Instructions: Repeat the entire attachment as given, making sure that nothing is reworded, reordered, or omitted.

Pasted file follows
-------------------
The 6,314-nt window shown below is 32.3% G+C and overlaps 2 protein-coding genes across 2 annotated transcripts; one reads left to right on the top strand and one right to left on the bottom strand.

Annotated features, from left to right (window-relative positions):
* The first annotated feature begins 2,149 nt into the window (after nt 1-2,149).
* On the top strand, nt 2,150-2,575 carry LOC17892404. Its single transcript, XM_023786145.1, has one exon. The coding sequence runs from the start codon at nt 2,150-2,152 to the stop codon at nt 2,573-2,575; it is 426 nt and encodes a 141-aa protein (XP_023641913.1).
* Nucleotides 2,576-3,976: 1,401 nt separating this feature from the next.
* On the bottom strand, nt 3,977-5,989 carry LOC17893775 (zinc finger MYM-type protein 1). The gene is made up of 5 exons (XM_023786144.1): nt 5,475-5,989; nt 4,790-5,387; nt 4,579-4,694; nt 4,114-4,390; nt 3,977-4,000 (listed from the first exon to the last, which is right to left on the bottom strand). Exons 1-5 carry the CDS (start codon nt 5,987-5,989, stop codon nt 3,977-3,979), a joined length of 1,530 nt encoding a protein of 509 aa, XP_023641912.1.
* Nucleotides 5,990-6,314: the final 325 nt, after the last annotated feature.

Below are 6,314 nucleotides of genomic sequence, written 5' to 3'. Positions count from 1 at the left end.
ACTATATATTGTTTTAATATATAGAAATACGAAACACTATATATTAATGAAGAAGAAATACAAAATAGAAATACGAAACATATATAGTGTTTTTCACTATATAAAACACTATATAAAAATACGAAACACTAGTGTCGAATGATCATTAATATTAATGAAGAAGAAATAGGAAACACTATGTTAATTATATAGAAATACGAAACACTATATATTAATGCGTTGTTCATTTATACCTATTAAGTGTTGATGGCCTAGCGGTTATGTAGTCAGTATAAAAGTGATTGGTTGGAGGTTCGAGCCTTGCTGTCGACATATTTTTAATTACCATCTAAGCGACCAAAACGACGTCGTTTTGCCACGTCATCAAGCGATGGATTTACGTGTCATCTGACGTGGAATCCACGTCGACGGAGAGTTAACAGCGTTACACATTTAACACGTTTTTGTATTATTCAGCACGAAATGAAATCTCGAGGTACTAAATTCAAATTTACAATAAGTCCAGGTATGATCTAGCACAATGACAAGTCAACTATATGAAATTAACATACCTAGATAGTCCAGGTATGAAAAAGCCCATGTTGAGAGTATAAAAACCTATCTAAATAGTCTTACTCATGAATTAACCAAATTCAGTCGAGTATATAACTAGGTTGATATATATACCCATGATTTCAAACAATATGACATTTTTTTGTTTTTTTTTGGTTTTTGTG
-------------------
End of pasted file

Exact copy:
The 6,314-nt window shown below is 32.3% G+C and overlaps 2 protein-coding genes across 2 annotated transcripts; one reads left to right on the top strand and one right to left on the bottom strand.

Annotated features, from left to right (window-relative positions):
* The first annotated feature begins 2,149 nt into the window (after nt 1-2,149).
* On the top strand, nt 2,150-2,575 carry LOC17892404. Its single transcript, XM_023786145.1, has one exon. The coding sequence runs from the start codon at nt 2,150-2,152 to the stop codon at nt 2,573-2,575; it is 426 nt and encodes a 141-aa protein (XP_023641913.1).
* Nucleotides 2,576-3,976: 1,401 nt separating this feature from the next.
* On the bottom strand, nt 3,977-5,989 carry LOC17893775 (zinc finger MYM-type protein 1). The gene is made up of 5 exons (XM_023786144.1): nt 5,475-5,989; nt 4,790-5,387; nt 4,579-4,694; nt 4,114-4,390; nt 3,977-4,000 (listed from the first exon to the last, which is right to left on the bottom strand). Exons 1-5 carry the CDS (start codon nt 5,987-5,989, stop codon nt 3,977-3,979), a joined length of 1,530 nt encoding a protein of 509 aa, XP_023641912.1.
* Nucleotides 5,990-6,314: the final 325 nt, after the last annotated feature.

Below are 6,314 nucleotides of genomic sequence, written 5' to 3'. Positions count from 1 at the left end.
ACTATATATTGTTTTAATATATAGAAATACGAAACACTATATATTAATGAAGAAGAAATACAAAATAGAAATACGAAACATATATAGTGTTTTTCACTATATAAAACACTATATAAAAATACGAAACACTAGTGTCGAATGATCATTAATATTAATGAAGAAGAAATAGGAAACACTATGTTAATTATATAGAAATACGAAACACTATATATTAATGCGTTGTTCATTTATACCTATTAAGTGTTGATGGCCTAGCGGTTATGTAGTCAGTATAAAAGTGATTGGTTGGAGGTTCGAGCCTTGCTGTCGACATATTTTTAATTACCATCTAAGCGACCAAAACGACGTCGTTTTGCCACGTCATCAAGCGATGGATTTACGTGTCATCTGACGTGGAATCCACGTCGACGGAGAGTTAACAGCGTTACACATTTAACACGTTTTTGTATTATTCAGCACGAAATGAAATCTCGAGGTACTAAATTCAAATTTACAATAAGTCCAGGTATGATCTAGCACAATGACAAGTCAACTATATGAAATTAACATACCTAGATAGTCCAGGTATGAAAAAGCCCATGTTGAGAGTATAAAAACCTATCTAAATAGTCTTACTCATGAATTAACCAAATTCAGTCGAGTATATAACTAGGTTGATATATATACCCATGATTTCAAACAATATGACATTTTTTTGTTTTTTTTTGGTTTTTGTG